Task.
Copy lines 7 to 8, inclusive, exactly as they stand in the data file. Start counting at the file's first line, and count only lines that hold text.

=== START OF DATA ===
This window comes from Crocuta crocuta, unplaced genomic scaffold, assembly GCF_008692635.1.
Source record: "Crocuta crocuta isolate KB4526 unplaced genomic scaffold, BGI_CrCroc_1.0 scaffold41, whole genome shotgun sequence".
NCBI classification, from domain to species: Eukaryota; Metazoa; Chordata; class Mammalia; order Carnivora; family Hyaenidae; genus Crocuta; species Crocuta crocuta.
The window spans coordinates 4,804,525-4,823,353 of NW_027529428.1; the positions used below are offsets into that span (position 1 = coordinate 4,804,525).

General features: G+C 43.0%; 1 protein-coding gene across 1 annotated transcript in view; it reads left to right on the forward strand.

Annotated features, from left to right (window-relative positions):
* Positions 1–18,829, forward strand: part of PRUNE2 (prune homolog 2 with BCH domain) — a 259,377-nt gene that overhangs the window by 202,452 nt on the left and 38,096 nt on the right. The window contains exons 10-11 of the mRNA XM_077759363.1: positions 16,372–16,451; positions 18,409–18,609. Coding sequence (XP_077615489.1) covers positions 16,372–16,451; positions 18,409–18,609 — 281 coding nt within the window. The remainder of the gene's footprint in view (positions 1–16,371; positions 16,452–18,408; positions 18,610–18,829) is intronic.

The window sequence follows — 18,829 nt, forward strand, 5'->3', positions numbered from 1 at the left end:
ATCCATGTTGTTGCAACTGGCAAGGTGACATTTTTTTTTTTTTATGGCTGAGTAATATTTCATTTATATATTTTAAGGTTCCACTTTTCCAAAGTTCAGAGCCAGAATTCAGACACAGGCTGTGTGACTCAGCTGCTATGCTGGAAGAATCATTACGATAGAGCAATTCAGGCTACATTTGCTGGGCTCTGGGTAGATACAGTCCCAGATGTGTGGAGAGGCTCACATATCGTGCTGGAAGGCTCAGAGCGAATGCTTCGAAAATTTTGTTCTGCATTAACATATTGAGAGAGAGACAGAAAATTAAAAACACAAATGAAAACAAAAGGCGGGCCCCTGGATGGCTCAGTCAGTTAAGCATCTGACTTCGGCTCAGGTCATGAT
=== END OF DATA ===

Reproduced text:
* Positions 1–18,829, forward strand: part of PRUNE2 (prune homolog 2 with BCH domain) — a 259,377-nt gene that overhangs the window by 202,452 nt on the left and 38,096 nt on the right. The window contains exons 10-11 of the mRNA XM_077759363.1: positions 16,372–16,451; positions 18,409–18,609. Coding sequence (XP_077615489.1) covers positions 16,372–16,451; positions 18,409–18,609 — 281 coding nt within the window. The remainder of the gene's footprint in view (positions 1–16,371; positions 16,452–18,408; positions 18,610–18,829) is intronic.

The window sequence follows — 18,829 nt, forward strand, 5'->3', positions numbered from 1 at the left end: